Thomas Tamm and Thomas Drake have much in common. They both blew the whistle on massive malfeasance and illegality at the National Security Agency (NSA). They were both targets of a years-long investigation into the sources for the Pulitzer-Prize-winning New York Times article revealing George W. Bush's warrantless wiretapping program. Tamm and Drake were both recipients of the Ridenhour Award for Truth-Telling. They even share a first name.
Yet, despite these commonalities, the differences between Tamm and Drake have never been more significant. Namely, Drake is still facing 35 years in prison for charges brought under the Espionage Act, while Tamm is no longer the target of criminal inquiry.
While Tamm has maintained, including on Democracy Now yesterday, that he never broke the law, Tamm has publicly admitted that he (bravely) served as a source of the New York Times.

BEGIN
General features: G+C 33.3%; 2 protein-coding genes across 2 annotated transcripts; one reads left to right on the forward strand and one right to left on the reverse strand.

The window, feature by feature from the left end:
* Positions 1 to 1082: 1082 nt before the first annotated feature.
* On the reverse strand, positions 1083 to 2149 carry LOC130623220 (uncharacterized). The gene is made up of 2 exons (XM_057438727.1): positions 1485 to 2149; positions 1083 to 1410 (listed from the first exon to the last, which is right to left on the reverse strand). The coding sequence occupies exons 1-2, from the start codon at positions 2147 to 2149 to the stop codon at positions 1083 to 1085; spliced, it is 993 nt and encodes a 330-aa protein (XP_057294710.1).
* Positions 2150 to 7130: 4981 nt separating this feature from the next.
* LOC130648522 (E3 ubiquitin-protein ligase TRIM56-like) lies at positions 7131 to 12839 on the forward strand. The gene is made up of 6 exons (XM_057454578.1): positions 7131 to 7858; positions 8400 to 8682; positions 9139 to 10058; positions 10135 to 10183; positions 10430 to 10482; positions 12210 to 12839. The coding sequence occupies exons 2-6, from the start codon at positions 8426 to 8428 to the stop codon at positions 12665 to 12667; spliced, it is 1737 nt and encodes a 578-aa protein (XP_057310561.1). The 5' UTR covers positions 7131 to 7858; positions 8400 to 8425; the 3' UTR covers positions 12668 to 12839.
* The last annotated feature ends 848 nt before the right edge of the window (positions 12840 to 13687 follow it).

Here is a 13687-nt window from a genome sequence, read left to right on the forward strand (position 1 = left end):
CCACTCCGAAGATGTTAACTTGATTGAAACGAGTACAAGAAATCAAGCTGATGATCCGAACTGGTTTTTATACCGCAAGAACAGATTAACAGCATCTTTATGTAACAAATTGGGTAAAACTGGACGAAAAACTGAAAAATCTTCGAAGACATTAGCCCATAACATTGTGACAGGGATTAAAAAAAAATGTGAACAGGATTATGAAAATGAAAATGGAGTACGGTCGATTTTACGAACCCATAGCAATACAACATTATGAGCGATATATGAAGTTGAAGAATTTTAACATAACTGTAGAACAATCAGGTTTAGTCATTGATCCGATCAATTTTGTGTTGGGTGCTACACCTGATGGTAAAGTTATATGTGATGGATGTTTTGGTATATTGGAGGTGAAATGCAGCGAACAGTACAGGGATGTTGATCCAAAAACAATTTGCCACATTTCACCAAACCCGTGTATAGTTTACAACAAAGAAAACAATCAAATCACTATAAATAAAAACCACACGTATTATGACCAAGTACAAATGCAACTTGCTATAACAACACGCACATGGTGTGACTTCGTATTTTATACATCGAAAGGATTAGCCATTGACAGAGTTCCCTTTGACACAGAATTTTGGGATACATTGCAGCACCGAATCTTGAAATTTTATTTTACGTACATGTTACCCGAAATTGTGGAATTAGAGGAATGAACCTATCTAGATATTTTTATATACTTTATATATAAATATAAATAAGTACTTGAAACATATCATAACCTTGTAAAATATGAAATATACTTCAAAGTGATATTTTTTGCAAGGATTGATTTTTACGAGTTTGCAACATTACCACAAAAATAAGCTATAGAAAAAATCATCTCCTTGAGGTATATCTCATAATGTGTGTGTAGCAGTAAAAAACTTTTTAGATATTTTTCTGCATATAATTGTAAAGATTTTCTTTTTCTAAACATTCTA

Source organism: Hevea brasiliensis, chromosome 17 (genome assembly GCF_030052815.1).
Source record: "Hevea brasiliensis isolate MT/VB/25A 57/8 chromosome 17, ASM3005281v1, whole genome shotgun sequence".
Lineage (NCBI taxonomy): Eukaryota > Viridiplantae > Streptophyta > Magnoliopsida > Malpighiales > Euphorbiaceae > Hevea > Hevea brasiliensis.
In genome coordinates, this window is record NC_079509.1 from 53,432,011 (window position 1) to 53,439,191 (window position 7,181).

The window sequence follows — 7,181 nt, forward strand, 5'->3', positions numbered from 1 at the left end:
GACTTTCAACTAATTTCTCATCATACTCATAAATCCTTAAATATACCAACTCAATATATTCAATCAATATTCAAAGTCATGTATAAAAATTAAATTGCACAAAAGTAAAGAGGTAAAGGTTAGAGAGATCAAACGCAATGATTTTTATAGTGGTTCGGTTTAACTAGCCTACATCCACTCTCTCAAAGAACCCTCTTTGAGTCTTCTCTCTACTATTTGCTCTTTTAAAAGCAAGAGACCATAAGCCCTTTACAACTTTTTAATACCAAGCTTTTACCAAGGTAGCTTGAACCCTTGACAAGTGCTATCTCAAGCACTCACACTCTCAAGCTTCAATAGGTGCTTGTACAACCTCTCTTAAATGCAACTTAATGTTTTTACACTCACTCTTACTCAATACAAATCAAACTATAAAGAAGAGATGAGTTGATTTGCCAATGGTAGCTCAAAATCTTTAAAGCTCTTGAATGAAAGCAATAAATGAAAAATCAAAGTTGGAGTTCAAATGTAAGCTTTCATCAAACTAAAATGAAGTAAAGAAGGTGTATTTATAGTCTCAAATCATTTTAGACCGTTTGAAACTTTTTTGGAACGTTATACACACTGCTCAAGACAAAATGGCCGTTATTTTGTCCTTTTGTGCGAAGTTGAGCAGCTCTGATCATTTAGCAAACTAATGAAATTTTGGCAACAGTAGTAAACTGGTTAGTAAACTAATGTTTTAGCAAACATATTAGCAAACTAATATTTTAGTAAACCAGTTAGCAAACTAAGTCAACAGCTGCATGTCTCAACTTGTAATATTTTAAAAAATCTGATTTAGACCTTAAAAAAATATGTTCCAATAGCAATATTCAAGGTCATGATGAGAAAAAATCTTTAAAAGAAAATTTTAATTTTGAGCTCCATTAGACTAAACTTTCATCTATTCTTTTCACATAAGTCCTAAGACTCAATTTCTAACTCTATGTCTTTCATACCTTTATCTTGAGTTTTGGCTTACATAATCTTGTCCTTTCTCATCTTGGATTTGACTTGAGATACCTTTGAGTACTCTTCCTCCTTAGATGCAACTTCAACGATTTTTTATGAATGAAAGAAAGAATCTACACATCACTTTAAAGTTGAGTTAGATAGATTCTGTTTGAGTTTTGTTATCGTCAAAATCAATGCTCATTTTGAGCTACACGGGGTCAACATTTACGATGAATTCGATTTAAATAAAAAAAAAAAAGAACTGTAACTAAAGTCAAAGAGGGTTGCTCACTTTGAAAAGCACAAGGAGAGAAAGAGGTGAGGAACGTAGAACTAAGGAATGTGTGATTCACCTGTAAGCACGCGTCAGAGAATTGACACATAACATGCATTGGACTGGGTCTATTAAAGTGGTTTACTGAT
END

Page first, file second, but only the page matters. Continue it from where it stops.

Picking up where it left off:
In contrast, there is no evidence Drake was ever a source for the Times, and Drake never revealed a secret program. Despite that the indictment brought against Drake alleges extensive [First Amendment-protected] contact with a reporter, Drake never gave classified information to a reporter and, tellingly, is not charged with disclosing classified information to reporter.
In his interview yesterday, Tamm stressed that
the oath that I took was to preserve and protect the Constitution of the United States against enemies foreign and domestic.
Drake expressed a similar admirable loyalty to the Constitution in accepting the Ridenhour Prize for Truth-Telling:
Thomas Tamm also described yesterday how he lost his career for following his conscience in reporting NSA wrongdoing, a price no whistleblower should have to pay. Yet Drake may pay an even higher price, and could lose his very freedom at the hands of the Obama Justice Department. Drake's criminal trial is set for June 13, 2011.
To support him, "like" the Save Tom Drake Facebook page or sign the petition to stop the retaliatory prosecution.
Jesselyn Radack is Homeland Security & Human Rights Director for the Government Accountability Project, the nation's leading whistleblower advocacy organization. This post originally appeared in her Daily Kos column.